Click here for a list of football conferences and the associated teams.

Conferences Explained:

College football is not nearly as neat and clean as professional football conferences for the one very obvious reason – there are a whole lot more colleges with football teams than there are cities that can support a professional football team.

With quantity then comes diversity. This leads to many different conferences with many different schools from many different areas of the country. And with this diversity comes competition, squabbles, rivalries, and in-fighting.

You can think of it like denominations of a church or maybe even like a large family. However, there is a difference – they still all play by the same rules. Well, at least the ones we’ll talk about primarily on Flip the Field do, as we will only discuss NCAA Division I-A (commonly referred to as D-1) teams that are part of the Football Bowl Subdivision (FBS). This is the premier football division of college football based on level of play, attendance at games, etc. These are the big teams (Alabama, Notre Dame, USC, etc) that play in the big bowl games (Rose Bowl, Orange Bowl, Peach Bowl, etc) in the big conferences (SEC, ACC, PAC-12, etc). Ones you’ve probably heard of.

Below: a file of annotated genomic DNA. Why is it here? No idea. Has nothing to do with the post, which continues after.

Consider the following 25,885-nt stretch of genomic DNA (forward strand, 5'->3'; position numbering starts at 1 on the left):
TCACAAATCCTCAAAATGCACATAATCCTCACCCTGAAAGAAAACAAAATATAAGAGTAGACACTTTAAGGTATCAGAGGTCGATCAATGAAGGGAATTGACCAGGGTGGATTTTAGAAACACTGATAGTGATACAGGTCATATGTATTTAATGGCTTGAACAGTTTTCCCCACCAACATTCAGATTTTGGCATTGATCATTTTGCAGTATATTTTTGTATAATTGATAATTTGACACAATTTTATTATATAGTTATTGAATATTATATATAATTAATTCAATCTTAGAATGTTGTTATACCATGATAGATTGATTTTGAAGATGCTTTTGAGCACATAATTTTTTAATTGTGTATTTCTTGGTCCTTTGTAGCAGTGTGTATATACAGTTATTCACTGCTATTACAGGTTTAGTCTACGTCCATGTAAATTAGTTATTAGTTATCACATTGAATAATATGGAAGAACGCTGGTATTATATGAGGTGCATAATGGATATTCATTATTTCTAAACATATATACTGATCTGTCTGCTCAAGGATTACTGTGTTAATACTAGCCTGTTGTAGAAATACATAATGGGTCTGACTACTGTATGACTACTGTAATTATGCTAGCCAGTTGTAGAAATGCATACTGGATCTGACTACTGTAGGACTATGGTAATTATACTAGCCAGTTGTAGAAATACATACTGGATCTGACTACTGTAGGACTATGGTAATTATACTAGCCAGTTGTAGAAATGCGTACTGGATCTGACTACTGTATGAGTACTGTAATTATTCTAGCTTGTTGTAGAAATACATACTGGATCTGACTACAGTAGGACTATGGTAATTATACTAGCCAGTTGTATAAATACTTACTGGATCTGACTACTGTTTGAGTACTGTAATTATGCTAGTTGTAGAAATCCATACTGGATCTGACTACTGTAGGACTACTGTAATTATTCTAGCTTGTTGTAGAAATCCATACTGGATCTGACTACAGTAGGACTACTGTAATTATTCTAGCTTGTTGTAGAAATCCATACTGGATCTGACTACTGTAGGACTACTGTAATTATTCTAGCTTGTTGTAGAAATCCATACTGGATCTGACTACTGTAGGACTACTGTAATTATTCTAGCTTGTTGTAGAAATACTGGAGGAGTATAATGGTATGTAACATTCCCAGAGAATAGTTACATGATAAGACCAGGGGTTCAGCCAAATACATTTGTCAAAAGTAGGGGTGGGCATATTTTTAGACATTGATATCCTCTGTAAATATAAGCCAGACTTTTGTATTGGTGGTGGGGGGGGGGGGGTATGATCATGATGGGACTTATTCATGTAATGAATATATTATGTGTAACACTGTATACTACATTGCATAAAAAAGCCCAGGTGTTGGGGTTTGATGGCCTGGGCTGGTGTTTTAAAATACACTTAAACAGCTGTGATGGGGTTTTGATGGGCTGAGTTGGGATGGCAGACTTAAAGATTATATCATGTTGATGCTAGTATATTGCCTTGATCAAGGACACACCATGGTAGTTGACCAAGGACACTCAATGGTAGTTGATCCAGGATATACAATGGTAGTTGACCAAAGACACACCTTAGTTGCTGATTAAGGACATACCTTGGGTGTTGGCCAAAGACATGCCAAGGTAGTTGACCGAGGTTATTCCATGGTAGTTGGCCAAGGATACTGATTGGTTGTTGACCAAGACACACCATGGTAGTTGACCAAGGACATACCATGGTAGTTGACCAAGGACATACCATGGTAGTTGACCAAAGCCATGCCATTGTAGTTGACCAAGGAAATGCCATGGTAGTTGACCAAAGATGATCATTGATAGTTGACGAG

There is another subdivision of Division I called the Football Championship Subdivision (FCS). This subdivision only pertains to football for these schools. Outside of football, all schools in Division I play against each other as scheduled.

What’s the difference between D-1, D-2, and D-3? Essentially, size and money. There are specific requirements to be a D-1 school such as the number of team oriented sports offered for both males and females too. Really not that big of a deal or that important when it comes to understanding college football unless your favorite team is a smaller school in a smaller division of play.

College Conferences and Teams List
The BCS Explained
2013 College Football Bowl Schedule

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